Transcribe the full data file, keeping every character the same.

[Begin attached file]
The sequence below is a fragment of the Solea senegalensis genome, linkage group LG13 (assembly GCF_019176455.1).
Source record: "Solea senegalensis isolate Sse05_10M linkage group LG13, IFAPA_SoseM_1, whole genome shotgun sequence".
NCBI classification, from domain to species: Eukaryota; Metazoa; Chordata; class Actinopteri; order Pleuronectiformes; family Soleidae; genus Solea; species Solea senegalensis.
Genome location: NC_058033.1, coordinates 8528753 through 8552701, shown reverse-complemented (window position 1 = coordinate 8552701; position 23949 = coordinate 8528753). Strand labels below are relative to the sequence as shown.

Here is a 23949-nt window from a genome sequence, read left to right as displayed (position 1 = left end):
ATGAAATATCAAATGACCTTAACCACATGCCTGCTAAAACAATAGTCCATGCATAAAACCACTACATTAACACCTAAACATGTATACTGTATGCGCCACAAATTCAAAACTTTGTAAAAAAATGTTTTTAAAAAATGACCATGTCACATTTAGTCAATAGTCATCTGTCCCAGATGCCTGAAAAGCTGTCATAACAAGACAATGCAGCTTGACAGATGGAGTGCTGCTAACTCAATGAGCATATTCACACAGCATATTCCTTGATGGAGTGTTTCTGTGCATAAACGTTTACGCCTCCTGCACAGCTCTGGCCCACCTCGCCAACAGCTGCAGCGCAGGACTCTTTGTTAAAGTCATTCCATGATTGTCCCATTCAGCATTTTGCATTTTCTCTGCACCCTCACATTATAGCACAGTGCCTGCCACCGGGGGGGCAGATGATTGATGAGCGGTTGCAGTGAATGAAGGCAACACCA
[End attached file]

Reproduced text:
The sequence below is a fragment of the Solea senegalensis genome, linkage group LG13 (assembly GCF_019176455.1).
Source record: "Solea senegalensis isolate Sse05_10M linkage group LG13, IFAPA_SoseM_1, whole genome shotgun sequence".
NCBI classification, from domain to species: Eukaryota; Metazoa; Chordata; class Actinopteri; order Pleuronectiformes; family Soleidae; genus Solea; species Solea senegalensis.
Genome location: NC_058033.1, coordinates 8528753 through 8552701, shown reverse-complemented (window position 1 = coordinate 8552701; position 23949 = coordinate 8528753). Strand labels below are relative to the sequence as shown.

Here is a 23949-nt window from a genome sequence, read left to right as displayed (position 1 = left end):
ATGAAATATCAAATGACCTTAACCACATGCCTGCTAAAACAATAGTCCATGCATAAAACCACTACATTAACACCTAAACATGTATACTGTATGCGCCACAAATTCAAAACTTTGTAAAAAAATGTTTTTAAAAAATGACCATGTCACATTTAGTCAATAGTCATCTGTCCCAGATGCCTGAAAAGCTGTCATAACAAGACAATGCAGCTTGACAGATGGAGTGCTGCTAACTCAATGAGCATATTCACACAGCATATTCCTTGATGGAGTGTTTCTGTGCATAAACGTTTACGCCTCCTGCACAGCTCTGGCCCACCTCGCCAACAGCTGCAGCGCAGGACTCTTTGTTAAAGTCATTCCATGATTGTCCCATTCAGCATTTTGCATTTTCTCTGCACCCTCACATTATAGCACAGTGCCTGCCACCGGGGGGGCAGATGATTGATGAGCGGTTGCAGTGAATGAAGGCAACACCA